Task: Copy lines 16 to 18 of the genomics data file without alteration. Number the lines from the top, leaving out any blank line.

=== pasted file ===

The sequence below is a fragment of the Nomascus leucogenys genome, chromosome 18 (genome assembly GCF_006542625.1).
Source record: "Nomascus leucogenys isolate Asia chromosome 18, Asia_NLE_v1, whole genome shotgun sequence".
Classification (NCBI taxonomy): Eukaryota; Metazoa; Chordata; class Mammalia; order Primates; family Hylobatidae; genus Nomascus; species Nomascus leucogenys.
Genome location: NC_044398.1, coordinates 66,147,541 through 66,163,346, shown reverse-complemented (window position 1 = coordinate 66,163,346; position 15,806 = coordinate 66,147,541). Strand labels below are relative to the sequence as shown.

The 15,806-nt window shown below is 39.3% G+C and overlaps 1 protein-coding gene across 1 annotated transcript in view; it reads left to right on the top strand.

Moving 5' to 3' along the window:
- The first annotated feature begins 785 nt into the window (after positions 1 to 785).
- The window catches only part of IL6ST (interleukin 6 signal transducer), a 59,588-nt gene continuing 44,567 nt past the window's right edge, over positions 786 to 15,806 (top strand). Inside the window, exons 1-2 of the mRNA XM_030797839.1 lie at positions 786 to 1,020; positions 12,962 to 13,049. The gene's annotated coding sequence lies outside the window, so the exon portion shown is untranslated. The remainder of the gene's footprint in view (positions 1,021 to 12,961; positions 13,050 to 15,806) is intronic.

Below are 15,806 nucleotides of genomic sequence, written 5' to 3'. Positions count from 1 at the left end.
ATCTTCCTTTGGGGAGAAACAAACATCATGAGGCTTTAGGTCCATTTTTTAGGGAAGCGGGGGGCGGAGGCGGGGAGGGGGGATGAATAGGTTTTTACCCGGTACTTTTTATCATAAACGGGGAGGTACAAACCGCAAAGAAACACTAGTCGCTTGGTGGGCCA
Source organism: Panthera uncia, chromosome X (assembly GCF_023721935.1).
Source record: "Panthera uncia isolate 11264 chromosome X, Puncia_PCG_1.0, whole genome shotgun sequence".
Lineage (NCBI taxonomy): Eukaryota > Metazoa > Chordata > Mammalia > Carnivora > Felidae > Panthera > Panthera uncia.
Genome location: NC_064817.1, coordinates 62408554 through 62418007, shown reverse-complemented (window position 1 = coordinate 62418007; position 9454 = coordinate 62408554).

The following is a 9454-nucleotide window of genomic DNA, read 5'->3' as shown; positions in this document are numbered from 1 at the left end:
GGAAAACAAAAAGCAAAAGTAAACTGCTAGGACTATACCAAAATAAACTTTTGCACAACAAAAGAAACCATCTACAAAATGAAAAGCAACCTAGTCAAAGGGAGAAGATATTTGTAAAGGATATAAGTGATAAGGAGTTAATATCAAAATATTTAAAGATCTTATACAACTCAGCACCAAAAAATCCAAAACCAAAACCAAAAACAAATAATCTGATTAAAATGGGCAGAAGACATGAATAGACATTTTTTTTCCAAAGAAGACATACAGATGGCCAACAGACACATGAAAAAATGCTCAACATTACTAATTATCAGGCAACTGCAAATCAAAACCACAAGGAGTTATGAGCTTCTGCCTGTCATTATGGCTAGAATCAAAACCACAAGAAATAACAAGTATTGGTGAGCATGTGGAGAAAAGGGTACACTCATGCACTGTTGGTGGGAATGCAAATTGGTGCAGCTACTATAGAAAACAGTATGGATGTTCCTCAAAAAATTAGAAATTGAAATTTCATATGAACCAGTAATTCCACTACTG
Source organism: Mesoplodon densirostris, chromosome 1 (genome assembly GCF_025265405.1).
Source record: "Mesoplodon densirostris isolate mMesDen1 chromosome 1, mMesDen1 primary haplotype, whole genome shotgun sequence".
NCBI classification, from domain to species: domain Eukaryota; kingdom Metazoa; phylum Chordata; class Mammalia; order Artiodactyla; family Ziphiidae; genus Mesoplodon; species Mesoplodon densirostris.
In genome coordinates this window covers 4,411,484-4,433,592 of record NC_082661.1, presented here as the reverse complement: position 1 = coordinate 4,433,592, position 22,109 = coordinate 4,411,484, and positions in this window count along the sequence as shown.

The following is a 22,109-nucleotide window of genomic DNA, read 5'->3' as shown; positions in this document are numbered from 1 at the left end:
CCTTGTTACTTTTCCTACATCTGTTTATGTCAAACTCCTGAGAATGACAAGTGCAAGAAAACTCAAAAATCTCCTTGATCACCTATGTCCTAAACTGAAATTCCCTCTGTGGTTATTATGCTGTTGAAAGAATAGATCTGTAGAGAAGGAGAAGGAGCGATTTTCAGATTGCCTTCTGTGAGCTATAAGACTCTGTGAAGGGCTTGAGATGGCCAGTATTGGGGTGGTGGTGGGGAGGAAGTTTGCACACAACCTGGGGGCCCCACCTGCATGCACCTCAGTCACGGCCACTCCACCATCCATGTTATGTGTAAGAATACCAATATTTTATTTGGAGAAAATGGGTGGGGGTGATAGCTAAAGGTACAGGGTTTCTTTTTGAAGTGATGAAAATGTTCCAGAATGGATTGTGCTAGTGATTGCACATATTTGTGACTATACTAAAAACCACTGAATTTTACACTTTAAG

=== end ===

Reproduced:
GGAAAACAAAAAGCAAAAGTAAACTGCTAGGACTATACCAAAATAAACTTTTGCACAACAAAAGAAACCATCTACAAAATGAAAAGCAACCTAGTCAAAGGGAGAAGATATTTGTAAAGGATATAAGTGATAAGGAGTTAATATCAAAATATTTAAAGATCTTATACAACTCAGCACCAAAAAATCCAAAACCAAAACCAAAAACAAATAATCTGATTAAAATGGGCAGAAGACATGAATAGACATTTTTTTTCCAAAGAAGACATACAGATGGCCAACAGACACATGAAAAAATGCTCAACATTACTAATTATCAGGCAACTGCAAATCAAAACCACAAGGAGTTATGAGCTTCTGCCTGTCATTATGGCTAGAATCAAAACCACAAGAAATAACAAGTATTGGTGAGCATGTGGAGAAAAGGGTACACTCATGCACTGTTGGTGGGAATGCAAATTGGTGCAGCTACTATAGAAAACAGTATGGATGTTCCTCAAAAAATTAGAAATTGAAATTTCATATGAACCAGTAATTCCACTACTG
Source organism: Mesoplodon densirostris, chromosome 1 (genome assembly GCF_025265405.1).
Source record: "Mesoplodon densirostris isolate mMesDen1 chromosome 1, mMesDen1 primary haplotype, whole genome shotgun sequence".